According to the American Academy of Sleep Medicine, teenagers between the age of 13-18 years old should sleep 8-10 hours per night. Are you getting that much sleep (or too much?!). If you are, you may want to re-evaluate your sleeping patterns and make that one of your goals.
Figure out how many hours of sleep you want to get each night, whether that’s 8, 9, or 10 hours. Then work backwards from the time you need to wake up.
For instance, if you want to get 9 hours of sleep each night and if you have to get up at 7 AM for school, you’ll want to get into bed at 10 PM every night. On weekends, set an alarm for 8, 9, or 10 hours after you go to sleep.
“I want to figure out my future career.”
Teens, we know you’re ambitious and may already be thinking about your career. This is especially likely if you are applying to colleges that have you declare a major from the get-go. One great goal you can make as a teenager is to research different potential career options you may be interested in the future.
Again, put a number to this so it’s not too crazy, like three different ones (at least to start off with). Come up with a plan of researching the careers online or setting up time to talk to someone who’s already in that career.
Come up with questions that you think will be important to you to either research or ask. One big one you should definitely look into? “What’s your work-life balance like?” It may not seem like a big deal right now, but it will be once you’re working full-time!
“I want to be on time for things.”
Time management is so important. If you are always late, that may be a habit you want to break now in your teens. It won’t fly as well in college or when you have a big meeting at work!
Make your goal specific but attributing it to turning up to class 5 minutes early or by showing up to your outside of school plans 5 minutes early.
If you take the bus or public transit, take the earlier one. If you are driving, leave earlier than you usually do. In your head, if you need to be somewhere at 11 AM, from now on think you need to be there at 10:55 AM.
“I want to start being more independent.”
Yes, as a teenager you live at home and it’s great to have your parent’s help – trust us, those in our 20s are envious of this as times. But we also get you’re starting to have more independence or you want to have more independence. Get specific about what you want to be independent about, whether it’s doing your own laundry, cooking your own meals, saving money from your allowance, etc.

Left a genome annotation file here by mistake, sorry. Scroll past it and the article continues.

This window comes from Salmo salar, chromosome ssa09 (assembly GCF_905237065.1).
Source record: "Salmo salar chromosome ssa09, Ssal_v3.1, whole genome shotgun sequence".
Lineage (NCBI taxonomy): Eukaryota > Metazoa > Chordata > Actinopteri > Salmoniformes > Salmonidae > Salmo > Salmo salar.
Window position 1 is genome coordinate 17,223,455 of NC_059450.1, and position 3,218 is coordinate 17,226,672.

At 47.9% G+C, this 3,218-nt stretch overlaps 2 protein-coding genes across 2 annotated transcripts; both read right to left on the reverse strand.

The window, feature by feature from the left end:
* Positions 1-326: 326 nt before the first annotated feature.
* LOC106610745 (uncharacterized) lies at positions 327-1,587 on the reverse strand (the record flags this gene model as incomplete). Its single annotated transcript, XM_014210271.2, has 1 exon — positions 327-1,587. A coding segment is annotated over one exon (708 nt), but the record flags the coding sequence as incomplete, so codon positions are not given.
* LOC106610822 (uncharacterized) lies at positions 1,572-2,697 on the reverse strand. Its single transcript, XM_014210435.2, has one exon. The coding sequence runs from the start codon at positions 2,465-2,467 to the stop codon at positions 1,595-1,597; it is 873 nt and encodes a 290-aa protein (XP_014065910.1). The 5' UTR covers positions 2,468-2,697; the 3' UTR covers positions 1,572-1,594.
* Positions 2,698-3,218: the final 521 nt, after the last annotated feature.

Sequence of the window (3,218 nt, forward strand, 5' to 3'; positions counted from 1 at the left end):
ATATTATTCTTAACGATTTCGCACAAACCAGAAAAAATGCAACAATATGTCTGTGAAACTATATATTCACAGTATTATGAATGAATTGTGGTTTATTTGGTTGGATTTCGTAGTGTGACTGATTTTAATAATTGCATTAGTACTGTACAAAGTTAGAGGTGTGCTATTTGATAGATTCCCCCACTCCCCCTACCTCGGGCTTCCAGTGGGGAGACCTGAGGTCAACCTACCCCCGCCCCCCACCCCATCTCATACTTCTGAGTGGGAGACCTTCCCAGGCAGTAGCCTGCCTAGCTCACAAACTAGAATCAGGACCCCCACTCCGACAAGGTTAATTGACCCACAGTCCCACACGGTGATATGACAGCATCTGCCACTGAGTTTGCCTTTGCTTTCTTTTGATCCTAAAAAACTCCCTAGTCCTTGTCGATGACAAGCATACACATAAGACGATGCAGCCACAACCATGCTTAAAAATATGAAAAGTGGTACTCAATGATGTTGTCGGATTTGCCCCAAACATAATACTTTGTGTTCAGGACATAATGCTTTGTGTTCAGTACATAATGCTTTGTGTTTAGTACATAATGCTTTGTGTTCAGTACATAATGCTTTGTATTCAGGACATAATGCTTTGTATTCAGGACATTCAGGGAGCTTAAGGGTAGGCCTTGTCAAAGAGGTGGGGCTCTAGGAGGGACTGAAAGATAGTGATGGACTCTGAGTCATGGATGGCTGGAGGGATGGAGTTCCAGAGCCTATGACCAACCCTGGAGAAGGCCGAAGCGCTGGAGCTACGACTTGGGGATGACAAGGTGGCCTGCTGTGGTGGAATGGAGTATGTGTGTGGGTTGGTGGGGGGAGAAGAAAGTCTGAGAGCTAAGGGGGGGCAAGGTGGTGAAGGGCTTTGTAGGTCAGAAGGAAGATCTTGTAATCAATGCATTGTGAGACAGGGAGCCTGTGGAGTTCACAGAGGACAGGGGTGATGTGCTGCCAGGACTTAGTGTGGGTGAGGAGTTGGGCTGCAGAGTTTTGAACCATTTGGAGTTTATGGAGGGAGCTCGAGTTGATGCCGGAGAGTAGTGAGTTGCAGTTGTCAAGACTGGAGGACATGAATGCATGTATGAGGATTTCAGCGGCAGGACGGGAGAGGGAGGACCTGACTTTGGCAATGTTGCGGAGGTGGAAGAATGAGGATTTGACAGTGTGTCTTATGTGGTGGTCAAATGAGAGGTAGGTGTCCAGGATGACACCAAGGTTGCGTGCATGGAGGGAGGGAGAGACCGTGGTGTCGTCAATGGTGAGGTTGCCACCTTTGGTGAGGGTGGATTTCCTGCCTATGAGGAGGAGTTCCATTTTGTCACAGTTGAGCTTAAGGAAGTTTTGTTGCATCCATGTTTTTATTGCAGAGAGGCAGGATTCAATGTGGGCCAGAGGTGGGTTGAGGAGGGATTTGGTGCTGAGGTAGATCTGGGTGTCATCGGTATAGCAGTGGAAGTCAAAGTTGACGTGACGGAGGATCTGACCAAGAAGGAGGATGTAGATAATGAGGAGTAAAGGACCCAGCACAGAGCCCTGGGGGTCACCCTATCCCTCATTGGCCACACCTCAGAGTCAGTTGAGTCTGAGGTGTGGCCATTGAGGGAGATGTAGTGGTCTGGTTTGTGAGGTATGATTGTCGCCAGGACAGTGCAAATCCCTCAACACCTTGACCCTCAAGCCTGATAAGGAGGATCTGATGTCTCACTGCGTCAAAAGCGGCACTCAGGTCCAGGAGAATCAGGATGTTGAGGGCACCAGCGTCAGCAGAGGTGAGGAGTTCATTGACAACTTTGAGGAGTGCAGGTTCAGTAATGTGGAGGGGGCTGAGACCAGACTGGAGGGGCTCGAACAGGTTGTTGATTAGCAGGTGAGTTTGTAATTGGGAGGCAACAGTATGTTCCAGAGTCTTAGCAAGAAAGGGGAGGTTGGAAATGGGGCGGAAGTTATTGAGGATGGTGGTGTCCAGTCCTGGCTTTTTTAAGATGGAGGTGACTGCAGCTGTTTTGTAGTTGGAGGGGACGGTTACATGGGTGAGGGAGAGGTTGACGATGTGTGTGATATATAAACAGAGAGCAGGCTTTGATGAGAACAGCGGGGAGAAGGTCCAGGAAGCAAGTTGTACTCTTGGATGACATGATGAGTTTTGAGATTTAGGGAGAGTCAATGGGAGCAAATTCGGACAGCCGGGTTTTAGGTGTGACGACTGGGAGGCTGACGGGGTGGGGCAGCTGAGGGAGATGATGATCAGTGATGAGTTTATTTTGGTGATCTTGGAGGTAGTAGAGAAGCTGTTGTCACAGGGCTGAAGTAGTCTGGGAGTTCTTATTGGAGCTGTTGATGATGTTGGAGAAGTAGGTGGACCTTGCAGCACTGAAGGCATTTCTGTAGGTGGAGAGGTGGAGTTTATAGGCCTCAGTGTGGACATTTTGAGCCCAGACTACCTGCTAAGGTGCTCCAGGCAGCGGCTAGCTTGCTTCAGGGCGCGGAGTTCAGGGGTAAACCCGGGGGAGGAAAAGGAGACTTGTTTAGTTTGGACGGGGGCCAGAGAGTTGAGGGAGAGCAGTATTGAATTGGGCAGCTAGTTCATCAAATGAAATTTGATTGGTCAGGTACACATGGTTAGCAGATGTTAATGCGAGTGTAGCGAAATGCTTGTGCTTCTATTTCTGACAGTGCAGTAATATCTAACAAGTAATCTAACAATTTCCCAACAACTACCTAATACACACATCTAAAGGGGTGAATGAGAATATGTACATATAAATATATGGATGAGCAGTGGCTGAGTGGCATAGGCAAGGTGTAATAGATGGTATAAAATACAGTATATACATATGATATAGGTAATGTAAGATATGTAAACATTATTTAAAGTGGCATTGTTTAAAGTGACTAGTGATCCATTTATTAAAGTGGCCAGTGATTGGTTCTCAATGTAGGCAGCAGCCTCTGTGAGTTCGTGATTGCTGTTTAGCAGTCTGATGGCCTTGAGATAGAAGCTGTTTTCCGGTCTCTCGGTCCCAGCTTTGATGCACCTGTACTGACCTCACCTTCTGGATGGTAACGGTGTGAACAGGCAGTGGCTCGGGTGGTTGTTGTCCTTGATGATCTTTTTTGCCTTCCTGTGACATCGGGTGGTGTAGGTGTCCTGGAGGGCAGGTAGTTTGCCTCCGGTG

Once you know this, get specific. Tell yourself you’ll do your own laundry once a week. Tell yourself you’ll cook for yourself – or even better for your family – once a month. If you get an allowance, save X amount of it that you will not spend just yet.
Another perk of this goal is that your parents will definitely see how independent you’re being and likely give you even more independence. They’ll surely appreciate the help, too.
“I want to hang out with my family members/friends/grandparents more.”
Your social life is important! Don’t forget that. It’s not silly at all to have a goal about social goals.
First figure out who or what you want to spend more time on socially. Do you love your grandparents and want to talk to them more? Set up weekly calls with them!
Do you want to get together with a bunch of your friends more frequently? Start a “first Friday of the month” movie night and make that a tradition. Do you want to meet new people? Join some clubs or teams at your school or be part of new volunteer activities.
Meaningful goals are an effective tool to personal growth, but you need to build an action plan with smaller steps to achieve them. Practicing setting smart goals is a great way for young adults to minimize low self-esteem and build up confidence.
Final Thoughts on SMART Goals For Teens
Hopefully these smart goals for teens examples will help you set effective goals—whether they’re academic goals, personal goals, or long and short-term goals.
Whether you are a teen or looking to encourage one, these goals will help you point the arrow in the right direction. Good luck!